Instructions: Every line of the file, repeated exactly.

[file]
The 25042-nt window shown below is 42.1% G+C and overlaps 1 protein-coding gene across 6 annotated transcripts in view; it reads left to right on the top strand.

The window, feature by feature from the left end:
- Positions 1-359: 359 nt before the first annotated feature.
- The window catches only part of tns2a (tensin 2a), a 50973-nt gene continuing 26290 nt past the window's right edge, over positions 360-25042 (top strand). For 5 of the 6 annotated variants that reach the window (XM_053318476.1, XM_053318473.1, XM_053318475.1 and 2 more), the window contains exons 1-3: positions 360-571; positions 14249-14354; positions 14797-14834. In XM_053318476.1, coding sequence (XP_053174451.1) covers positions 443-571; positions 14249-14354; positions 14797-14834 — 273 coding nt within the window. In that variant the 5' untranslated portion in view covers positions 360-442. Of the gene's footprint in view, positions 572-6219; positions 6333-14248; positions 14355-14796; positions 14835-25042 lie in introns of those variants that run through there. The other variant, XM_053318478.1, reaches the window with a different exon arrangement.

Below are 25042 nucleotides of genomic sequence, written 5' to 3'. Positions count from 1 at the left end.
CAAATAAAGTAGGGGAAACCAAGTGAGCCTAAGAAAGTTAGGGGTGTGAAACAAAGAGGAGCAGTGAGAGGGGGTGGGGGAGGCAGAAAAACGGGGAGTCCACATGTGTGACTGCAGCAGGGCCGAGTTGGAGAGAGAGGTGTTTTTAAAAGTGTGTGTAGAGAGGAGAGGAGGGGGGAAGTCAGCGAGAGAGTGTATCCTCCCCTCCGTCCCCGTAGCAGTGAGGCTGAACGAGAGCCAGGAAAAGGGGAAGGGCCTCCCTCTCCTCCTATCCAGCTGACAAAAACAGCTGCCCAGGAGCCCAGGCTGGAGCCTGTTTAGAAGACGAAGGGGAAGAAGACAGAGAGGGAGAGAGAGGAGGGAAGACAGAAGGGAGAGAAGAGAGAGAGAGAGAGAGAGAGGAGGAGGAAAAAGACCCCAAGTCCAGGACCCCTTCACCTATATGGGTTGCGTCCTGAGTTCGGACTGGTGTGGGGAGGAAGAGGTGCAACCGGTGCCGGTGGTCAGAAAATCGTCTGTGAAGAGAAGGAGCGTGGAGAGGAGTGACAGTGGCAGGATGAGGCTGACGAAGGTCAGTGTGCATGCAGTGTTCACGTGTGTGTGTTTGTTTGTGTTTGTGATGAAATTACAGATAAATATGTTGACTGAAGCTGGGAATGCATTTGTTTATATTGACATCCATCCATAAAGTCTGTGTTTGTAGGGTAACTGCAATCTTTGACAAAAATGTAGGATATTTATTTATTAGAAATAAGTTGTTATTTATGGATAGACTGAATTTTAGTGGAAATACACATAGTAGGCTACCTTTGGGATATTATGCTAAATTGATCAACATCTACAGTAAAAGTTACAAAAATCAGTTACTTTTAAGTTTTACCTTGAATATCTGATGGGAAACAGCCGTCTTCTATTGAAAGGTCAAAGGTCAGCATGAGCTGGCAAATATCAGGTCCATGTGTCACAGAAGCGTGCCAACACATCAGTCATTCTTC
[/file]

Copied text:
The 25042-nt window shown below is 42.1% G+C and overlaps 1 protein-coding gene across 6 annotated transcripts in view; it reads left to right on the top strand.

The window, feature by feature from the left end:
- Positions 1-359: 359 nt before the first annotated feature.
- The window catches only part of tns2a (tensin 2a), a 50973-nt gene continuing 26290 nt past the window's right edge, over positions 360-25042 (top strand). For 5 of the 6 annotated variants that reach the window (XM_053318476.1, XM_053318473.1, XM_053318475.1 and 2 more), the window contains exons 1-3: positions 360-571; positions 14249-14354; positions 14797-14834. In XM_053318476.1, coding sequence (XP_053174451.1) covers positions 443-571; positions 14249-14354; positions 14797-14834 — 273 coding nt within the window. In that variant the 5' untranslated portion in view covers positions 360-442. Of the gene's footprint in view, positions 572-6219; positions 6333-14248; positions 14355-14796; positions 14835-25042 lie in introns of those variants that run through there. The other variant, XM_053318478.1, reaches the window with a different exon arrangement.

Below are 25042 nucleotides of genomic sequence, written 5' to 3'. Positions count from 1 at the left end.
CAAATAAAGTAGGGGAAACCAAGTGAGCCTAAGAAAGTTAGGGGTGTGAAACAAAGAGGAGCAGTGAGAGGGGGTGGGGGAGGCAGAAAAACGGGGAGTCCACATGTGTGACTGCAGCAGGGCCGAGTTGGAGAGAGAGGTGTTTTTAAAAGTGTGTGTAGAGAGGAGAGGAGGGGGGAAGTCAGCGAGAGAGTGTATCCTCCCCTCCGTCCCCGTAGCAGTGAGGCTGAACGAGAGCCAGGAAAAGGGGAAGGGCCTCCCTCTCCTCCTATCCAGCTGACAAAAACAGCTGCCCAGGAGCCCAGGCTGGAGCCTGTTTAGAAGACGAAGGGGAAGAAGACAGAGAGGGAGAGAGAGGAGGGAAGACAGAAGGGAGAGAAGAGAGAGAGAGAGAGAGAGAGGAGGAGGAAAAAGACCCCAAGTCCAGGACCCCTTCACCTATATGGGTTGCGTCCTGAGTTCGGACTGGTGTGGGGAGGAAGAGGTGCAACCGGTGCCGGTGGTCAGAAAATCGTCTGTGAAGAGAAGGAGCGTGGAGAGGAGTGACAGTGGCAGGATGAGGCTGACGAAGGTCAGTGTGCATGCAGTGTTCACGTGTGTGTGTTTGTTTGTGTTTGTGATGAAATTACAGATAAATATGTTGACTGAAGCTGGGAATGCATTTGTTTATATTGACATCCATCCATAAAGTCTGTGTTTGTAGGGTAACTGCAATCTTTGACAAAAATGTAGGATATTTATTTATTAGAAATAAGTTGTTATTTATGGATAGACTGAATTTTAGTGGAAATACACATAGTAGGCTACCTTTGGGATATTATGCTAAATTGATCAACATCTACAGTAAAAGTTACAAAAATCAGTTACTTTTAAGTTTTACCTTGAATATCTGATGGGAAACAGCCGTCTTCTATTGAAAGGTCAAAGGTCAGCATGAGCTGGCAAATATCAGGTCCATGTGTCACAGAAGCGTGCCAACACATCAGTCATTCTTC